Bear in mind I haven't built an engine so I'm talking theory.
I use the term "steam" loosely because water steam may not be the ideal working media.
I'm also reluctant to use the term "external combustion" because not all steam engines are combustion engines.
You can probably use sterling cycle engines in place of steam engines but I haven't been impressed with what I've seen so far.
It seems to me that converting biomass into liquid fuel will be less efficient than simply burning the stuff.
It might not be as convenient and it may not go mainstream but as conventional fuel become very expensive steam will become more attractive.
Of course steam power can be conveniently oil fired but that isn't where we want to end up.
One interesting engine can be found at http://www.greensteamengine.com/
There are plenty of steam sites on the web - another to check out is http://www.pritchardpower.com/
I don't think any of these engines have been perfected and there would be scope to improve efficiency further with computer controlled engine management - in particular the use of computerized valve timing.
Other steam concepts which interest me - do away with linear to rotary conversion. Linear engines could produce electricity, compressed gas/air or pressurized liquid - potential very high pressure water for water jet cutting.
People sometimes argue that steam is obsolete old technology. This argument is crap. Our power grid here is driven by steam - coal fired in this case. Even nuclear power plants are steam engine driven - fission just supplies the heat. These big power plants use turbines but piston engines may still have their place in smaller applications.
People also point out we have a water shortage.
Water is not as scarce as oil will be and steam engines can be closed cycle to recover the water.
I've researched alternative fuels and was exploring making methanol via pyrolysis when I detoured and started making turbo-stoves and turbo furnaces.
Now I'm thinking we've be better off burning biomass directly rather than try to convert it to something we can run in a petrol or diesel engine.
Even if we are burning fossil fuel oil we'd make better use of the resource by burning the crude.
Every refining process consumes some of the energy contained in the oil.
You would possibly need to remove the sulfur first but the less processing the better.
Even burning dry corn would yield more energy that you get by processing it into ethanol.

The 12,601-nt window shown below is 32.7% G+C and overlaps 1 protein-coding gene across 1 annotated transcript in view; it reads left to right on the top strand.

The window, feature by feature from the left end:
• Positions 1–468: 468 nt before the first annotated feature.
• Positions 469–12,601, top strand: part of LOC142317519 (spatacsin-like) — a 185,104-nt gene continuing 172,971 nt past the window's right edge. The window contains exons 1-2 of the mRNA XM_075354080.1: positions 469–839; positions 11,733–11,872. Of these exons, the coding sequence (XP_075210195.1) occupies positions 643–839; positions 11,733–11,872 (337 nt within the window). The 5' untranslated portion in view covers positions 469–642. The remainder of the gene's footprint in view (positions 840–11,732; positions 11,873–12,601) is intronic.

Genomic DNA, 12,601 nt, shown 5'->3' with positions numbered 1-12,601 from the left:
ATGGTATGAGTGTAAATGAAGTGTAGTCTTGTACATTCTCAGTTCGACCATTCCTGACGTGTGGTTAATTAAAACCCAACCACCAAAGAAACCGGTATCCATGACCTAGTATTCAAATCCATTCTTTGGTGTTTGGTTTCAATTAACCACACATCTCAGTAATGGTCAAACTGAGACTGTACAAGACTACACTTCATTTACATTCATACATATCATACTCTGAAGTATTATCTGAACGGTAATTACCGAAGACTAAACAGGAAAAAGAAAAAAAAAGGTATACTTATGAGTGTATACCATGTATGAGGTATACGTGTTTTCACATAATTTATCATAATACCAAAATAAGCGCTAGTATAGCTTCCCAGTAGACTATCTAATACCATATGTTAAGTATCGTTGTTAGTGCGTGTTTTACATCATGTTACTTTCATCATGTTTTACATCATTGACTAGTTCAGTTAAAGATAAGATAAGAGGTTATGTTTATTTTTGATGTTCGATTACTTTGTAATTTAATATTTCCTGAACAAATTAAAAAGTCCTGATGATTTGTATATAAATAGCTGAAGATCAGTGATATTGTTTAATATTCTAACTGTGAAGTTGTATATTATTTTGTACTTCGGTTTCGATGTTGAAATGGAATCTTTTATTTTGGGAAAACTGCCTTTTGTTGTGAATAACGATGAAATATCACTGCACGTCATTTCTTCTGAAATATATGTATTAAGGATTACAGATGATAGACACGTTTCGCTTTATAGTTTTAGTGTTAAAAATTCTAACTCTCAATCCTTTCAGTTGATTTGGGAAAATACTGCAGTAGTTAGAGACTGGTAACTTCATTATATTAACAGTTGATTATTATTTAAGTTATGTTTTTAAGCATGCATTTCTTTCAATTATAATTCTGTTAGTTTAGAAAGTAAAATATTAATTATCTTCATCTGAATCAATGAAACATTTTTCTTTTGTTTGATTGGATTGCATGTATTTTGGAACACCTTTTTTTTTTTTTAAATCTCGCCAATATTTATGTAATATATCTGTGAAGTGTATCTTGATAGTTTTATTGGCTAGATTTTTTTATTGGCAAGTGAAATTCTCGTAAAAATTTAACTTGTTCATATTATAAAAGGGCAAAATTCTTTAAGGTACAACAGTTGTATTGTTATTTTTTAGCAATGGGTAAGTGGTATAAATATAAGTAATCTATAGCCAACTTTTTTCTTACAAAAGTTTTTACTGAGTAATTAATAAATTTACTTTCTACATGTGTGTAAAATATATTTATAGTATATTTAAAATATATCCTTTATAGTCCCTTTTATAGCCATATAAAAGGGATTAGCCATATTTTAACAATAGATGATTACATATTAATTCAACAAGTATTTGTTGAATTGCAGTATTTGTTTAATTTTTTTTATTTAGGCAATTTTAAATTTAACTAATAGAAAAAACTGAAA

If people saw corn being burned it might change their perspective on corn as an alternative fuel.
Energy densityThere will be times when the energy density is important (eg aviation) but most times we could happily use fuel with a lower energy density than refined petroleum.
Our current petroleum based fuels are very energy density at all around 45 MJ/kg.
Most woody biomass fuel are well under 20 MJ/kg.
Even methanol is down to 22.7 MJ/kg but it is still used are racing fuel and model aircraft fuel.
It looks to me like we could use something like wood (15ish MJ/kg) if we had to.
The energy content of wood varies quite a bit with type and water content - it could be much higher than 15.
Fats are approaching the energy density of crude oil (38.9 and 41.9) and charcoal is not bad at 29.
If we were to grow a fuel crop, (and I'm not saying we should) perhaps it could be a oil rich plant of some sort but we burn the whole plant (or the harvested parts) so we don't waste the cellulose and lignin.
Jatropha is one plant people are excited about using for fuel while others want it eradicated.
Maybe we can pelletize grass clipping or something for starters.
I want a steam powered pelletizer.
I had a quick look at grain prices and it looks like burning grain would already be a cheaper fuel than oil. We don't want to do this but it shows we don't have to wait for bio-fuel to be economical.
Later I discovered I'm not the first person to figure this out. http://www.iburncorn.com/
Apparently some people don't mind burning food.
Further research also showed there is already an interest in grass pellets for heating fuel but I haven't seen anyone suggest we use them as a transportation fuel.
With wood pellets selling for $187 a ton in the US a pellet burning steam engine (eg a car) would be cheap to run. If everyone did this there would be a supply problem.
A liquid fueled steam car could be just as convenient as a one using an internal combustion engine.
Warm up times are short but if you needed instant start then you might want a hybrid of some sort.
Perhaps less effort should be going into finding a petrol substitute and more should go into developing an automated delivery system for solid fuel.
There are some fundamental difference between steam and IC engines.With steam you can have a steady flame which is cleaner than having a series of small explosions.
Steam engines are the ultimate multi-fuel engine, they can run on almost any fuel or heat source.
Another important difference is IC engines need cold intake air - preheating the intake air will reduce the engine power.
With a steam engine you can preheat the air and also the water/steam to improve power and efficiency.
In other words what is waste heat in an IC engine can be recovered in a steam engine.
You also don't need to cool the cylinders - you would probably actually insulated them.
You can't beat the carnot cycle efficiency but you can get closer.